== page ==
<h2>Get Started With Progressive Web Apps: </h2>
          <h4><a target="_blank" rel="noopener" href="">Service Workers</a></h4>
          <h4><a target="_blank" rel="noopener" href="">Web App Manifest</a></h4>
          <h4><a target="_blank" rel="noopener" href="">Code Lab (PWA)</a></h4>

    The rel="noopener attribute is essential in progressive web apps if the anchor element's target attribute is set to _blank for security and performance reasons. Read more.

    Below is the CSS code

    /* src/styles.css */
        background-color: teal;
        text-align: center;
        list-style: none;
    h1, h2, a {
        color: white;


    The service worker is the heart beat of any progressive web app. However for the service worker to work fine, our app must be served over a secure connection. Hence, we will be deploying our app to Firebase because, apps hosted on Firebase are served over a secure connection. You will be walked through the steps. However, if you want learn in details how to deploy Angular apps to Firebase, check out this article by Chris.

    Create a new Firebase project

    To get started, visit If you don't have an account already, create one to have access to the console. From the console, create a new Firebase project.

    firebase-tools page, npmjs

    Once a new Firebase project has been created, go to the command terminal and navigate to your progressive web app folder. Run npm install -g firebase-tools to install firebase-tools globally. The firebase-tools package will allow us to test run and deploy apps to Firebase from the command terminal.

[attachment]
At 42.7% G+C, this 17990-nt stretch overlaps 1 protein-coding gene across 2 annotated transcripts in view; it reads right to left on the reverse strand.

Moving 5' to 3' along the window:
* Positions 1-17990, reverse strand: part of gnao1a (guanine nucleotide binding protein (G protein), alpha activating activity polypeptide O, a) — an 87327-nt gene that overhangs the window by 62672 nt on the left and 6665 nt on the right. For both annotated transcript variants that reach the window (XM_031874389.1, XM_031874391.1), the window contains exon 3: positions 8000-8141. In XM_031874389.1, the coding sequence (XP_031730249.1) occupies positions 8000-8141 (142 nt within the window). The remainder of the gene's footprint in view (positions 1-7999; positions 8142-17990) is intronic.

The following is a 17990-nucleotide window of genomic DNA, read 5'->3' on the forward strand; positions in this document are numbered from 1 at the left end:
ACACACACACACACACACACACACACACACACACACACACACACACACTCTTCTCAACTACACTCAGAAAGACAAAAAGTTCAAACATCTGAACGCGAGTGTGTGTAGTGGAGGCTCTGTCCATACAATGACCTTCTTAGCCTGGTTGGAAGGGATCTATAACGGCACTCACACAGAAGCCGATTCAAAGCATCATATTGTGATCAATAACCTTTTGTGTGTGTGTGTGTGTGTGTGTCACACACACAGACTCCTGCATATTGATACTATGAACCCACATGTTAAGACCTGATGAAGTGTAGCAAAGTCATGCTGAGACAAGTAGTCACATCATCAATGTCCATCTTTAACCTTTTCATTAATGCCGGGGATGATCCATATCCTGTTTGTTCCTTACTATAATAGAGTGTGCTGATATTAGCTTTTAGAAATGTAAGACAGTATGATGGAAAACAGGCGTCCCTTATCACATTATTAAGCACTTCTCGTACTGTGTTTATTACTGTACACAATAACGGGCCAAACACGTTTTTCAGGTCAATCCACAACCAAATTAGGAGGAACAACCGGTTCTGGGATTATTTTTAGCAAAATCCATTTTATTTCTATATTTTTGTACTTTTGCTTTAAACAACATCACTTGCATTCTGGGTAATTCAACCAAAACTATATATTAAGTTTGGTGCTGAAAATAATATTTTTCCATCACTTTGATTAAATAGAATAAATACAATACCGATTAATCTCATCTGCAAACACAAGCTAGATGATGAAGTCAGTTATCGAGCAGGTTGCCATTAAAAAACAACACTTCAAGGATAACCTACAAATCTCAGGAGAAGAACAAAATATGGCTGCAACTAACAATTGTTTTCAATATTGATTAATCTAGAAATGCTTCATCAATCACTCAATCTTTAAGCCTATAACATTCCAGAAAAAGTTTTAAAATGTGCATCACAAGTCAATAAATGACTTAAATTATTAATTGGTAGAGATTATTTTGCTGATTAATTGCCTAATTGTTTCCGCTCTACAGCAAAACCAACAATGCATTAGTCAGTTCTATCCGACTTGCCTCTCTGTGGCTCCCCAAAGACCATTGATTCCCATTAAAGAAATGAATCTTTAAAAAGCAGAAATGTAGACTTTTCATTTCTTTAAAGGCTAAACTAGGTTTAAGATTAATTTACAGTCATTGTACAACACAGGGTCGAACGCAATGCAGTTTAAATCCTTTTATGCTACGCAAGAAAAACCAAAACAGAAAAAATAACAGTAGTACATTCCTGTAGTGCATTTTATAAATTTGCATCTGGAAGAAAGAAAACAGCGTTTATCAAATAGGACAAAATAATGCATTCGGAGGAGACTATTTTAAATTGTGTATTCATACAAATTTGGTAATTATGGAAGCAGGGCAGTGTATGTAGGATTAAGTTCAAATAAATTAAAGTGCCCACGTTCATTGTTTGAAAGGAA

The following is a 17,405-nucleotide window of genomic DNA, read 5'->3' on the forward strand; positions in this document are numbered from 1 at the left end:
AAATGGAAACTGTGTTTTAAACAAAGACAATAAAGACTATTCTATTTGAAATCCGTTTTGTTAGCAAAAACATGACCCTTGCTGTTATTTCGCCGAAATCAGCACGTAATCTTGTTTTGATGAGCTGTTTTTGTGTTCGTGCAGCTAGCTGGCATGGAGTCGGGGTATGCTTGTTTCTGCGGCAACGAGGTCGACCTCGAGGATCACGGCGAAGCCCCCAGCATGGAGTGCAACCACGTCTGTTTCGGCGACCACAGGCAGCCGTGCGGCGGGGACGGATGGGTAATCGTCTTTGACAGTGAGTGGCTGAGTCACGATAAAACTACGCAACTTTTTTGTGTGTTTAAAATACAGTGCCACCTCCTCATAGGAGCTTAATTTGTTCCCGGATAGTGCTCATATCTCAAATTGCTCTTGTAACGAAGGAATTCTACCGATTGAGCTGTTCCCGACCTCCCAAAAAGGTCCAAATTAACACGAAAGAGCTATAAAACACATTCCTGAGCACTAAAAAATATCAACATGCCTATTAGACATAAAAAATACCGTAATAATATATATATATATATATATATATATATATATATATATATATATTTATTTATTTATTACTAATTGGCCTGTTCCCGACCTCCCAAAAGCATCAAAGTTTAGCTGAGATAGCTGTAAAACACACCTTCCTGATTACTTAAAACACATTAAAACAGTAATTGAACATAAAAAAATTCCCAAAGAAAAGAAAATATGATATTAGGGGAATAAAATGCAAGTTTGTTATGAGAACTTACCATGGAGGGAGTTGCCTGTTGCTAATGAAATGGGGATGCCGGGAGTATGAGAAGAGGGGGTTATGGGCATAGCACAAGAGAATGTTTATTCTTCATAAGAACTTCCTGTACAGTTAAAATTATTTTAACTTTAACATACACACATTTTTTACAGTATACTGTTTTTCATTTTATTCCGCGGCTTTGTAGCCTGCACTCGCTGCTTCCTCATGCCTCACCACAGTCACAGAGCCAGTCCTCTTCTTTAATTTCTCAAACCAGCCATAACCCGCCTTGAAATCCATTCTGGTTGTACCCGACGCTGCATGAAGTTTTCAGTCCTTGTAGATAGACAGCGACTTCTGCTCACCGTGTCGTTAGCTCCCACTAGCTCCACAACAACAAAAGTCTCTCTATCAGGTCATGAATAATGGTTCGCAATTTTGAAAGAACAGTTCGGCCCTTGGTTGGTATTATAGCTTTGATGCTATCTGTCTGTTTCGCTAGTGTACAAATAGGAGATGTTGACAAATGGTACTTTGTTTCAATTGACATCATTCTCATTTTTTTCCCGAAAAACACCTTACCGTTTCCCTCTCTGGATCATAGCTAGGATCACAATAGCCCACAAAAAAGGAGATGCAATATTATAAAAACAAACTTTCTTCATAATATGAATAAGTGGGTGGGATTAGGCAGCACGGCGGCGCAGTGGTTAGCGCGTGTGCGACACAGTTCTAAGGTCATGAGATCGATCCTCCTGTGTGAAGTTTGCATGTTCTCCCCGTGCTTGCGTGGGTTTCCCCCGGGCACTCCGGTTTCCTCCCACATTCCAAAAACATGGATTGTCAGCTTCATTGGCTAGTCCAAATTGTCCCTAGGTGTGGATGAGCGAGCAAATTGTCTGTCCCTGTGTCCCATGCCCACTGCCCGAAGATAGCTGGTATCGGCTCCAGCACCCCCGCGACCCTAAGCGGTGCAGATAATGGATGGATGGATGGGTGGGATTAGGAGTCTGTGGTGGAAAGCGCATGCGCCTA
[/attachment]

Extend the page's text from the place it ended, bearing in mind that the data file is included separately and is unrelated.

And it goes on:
When the installation is complete, we need to build our app in preparation to deploy. To build our Angular app and auto-generate the service worker, run npm run pwa. This runs a custom script we created earlier, and makes our app production-ready.

    Angular build process

    Time to introduce Firebase to our app. Run firebase login command to login to Firebase. Run firebase init command to initialize Firebase in the project. Then answer the questions as follows:

    • Are you ready to proceed? (Y/n) = Y
    • Which Firebase CLI features do you want to setup for this folder? = Hosting
    • Select a default Firebase project for this directory = Your-Firebase-Project-Name
    • What do you want to use as your public directory? = dist
    • Configure as a single-page app (rewrite all urls to /index.html)? (y/N) = Y
    • File dist/index.html already exists. Overwrite? (y/N) = N

    Firebase command line

    Our app is ready to be deployed. Run firebase deploy to deploy the app to Firebase.

    Finally, run firebase open hosting: site to see our shiny new app in action.

    PWA open in chrome mobile

    PWA splash screen

    Lighthouse PWA Test

    Lighthouse is a Chrome extension made by Google. It can be used to test how compliant a progressive web app is to the progressive web app standard, in addition to other tests. The highest score is 100% and the PWA score for this app is 91% (There is room for improvement, obviously).

    PWA Light house test


    Progressive web apps are apps of the future because they provide users with an experience similar to that of native apps. However, PWAs are lighter and much more flexible. No doubt that Angular is one of the most popular front-end frameworks out there. Hopefully the relative ease of building progressive web apps with Angular as demonstrated in this article will encourage more Angular/front-end developers to make their apps progressive. Thank you.

    Eniola Lucas Fakeye

    3 posts

    MEAN stack developer. I love javascript.